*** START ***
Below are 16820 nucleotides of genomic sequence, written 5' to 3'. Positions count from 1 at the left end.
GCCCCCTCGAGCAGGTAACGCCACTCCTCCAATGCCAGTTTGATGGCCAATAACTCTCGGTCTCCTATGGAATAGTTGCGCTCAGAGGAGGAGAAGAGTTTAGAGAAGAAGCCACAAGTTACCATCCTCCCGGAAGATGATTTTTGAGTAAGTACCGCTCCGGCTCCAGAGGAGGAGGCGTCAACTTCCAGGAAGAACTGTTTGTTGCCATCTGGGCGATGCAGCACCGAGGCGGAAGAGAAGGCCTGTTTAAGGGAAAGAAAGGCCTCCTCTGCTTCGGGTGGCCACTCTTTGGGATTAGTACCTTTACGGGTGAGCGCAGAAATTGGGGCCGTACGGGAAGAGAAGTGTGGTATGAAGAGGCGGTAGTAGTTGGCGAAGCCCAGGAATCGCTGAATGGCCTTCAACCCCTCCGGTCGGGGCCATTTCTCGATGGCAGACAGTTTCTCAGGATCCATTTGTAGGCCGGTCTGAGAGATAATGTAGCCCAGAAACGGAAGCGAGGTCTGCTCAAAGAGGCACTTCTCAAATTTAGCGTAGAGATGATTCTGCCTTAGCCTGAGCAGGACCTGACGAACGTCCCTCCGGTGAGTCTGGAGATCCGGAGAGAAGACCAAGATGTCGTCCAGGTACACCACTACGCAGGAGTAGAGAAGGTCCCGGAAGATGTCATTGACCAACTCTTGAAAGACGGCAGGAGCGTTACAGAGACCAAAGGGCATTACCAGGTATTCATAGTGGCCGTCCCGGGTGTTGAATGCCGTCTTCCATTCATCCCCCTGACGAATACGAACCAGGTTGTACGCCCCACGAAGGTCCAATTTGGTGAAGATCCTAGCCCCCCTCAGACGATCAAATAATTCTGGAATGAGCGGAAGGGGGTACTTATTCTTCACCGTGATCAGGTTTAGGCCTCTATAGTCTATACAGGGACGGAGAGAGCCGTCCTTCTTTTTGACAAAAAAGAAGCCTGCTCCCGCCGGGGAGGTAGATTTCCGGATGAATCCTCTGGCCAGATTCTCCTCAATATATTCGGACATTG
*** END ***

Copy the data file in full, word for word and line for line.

Below are 16820 nucleotides of genomic sequence, written 5' to 3'. Positions count from 1 at the left end.
GCCCCCTCGAGCAGGTAACGCCACTCCTCCAATGCCAGTTTGATGGCCAATAACTCTCGGTCTCCTATGGAATAGTTGCGCTCAGAGGAGGAGAAGAGTTTAGAGAAGAAGCCACAAGTTACCATCCTCCCGGAAGATGATTTTTGAGTAAGTACCGCTCCGGCTCCAGAGGAGGAGGCGTCAACTTCCAGGAAGAACTGTTTGTTGCCATCTGGGCGATGCAGCACCGAGGCGGAAGAGAAGGCCTGTTTAAGGGAAAGAAAGGCCTCCTCTGCTTCGGGTGGCCACTCTTTGGGATTAGTACCTTTACGGGTGAGCGCAGAAATTGGGGCCGTACGGGAAGAGAAGTGTGGTATGAAGAGGCGGTAGTAGTTGGCGAAGCCCAGGAATCGCTGAATGGCCTTCAACCCCTCCGGTCGGGGCCATTTCTCGATGGCAGACAGTTTCTCAGGATCCATTTGTAGGCCGGTCTGAGAGATAATGTAGCCCAGAAACGGAAGCGAGGTCTGCTCAAAGAGGCACTTCTCAAATTTAGCGTAGAGATGATTCTGCCTTAGCCTGAGCAGGACCTGACGAACGTCCCTCCGGTGAGTCTGGAGATCCGGAGAGAAGACCAAGATGTCGTCCAGGTACACCACTACGCAGGAGTAGAGAAGGTCCCGGAAGATGTCATTGACCAACTCTTGAAAGACGGCAGGAGCGTTACAGAGACCAAAGGGCATTACCAGGTATTCATAGTGGCCGTCCCGGGTGTTGAATGCCGTCTTCCATTCATCCCCCTGACGAATACGAACCAGGTTGTACGCCCCACGAAGGTCCAATTTGGTGAAGATCCTAGCCCCCCTCAGACGATCAAATAATTCTGGAATGAGCGGAAGGGGGTACTTATTCTTCACCGTGATCAGGTTTAGGCCTCTATAGTCTATACAGGGACGGAGAGAGCCGTCCTTCTTTTTGACAAAAAAGAAGCCTGCTCCCGCCGGGGAGGTAGATTTCCGGATGAATCCTCTGGCCAGATTCTCCTCAATATATTCGGACATTG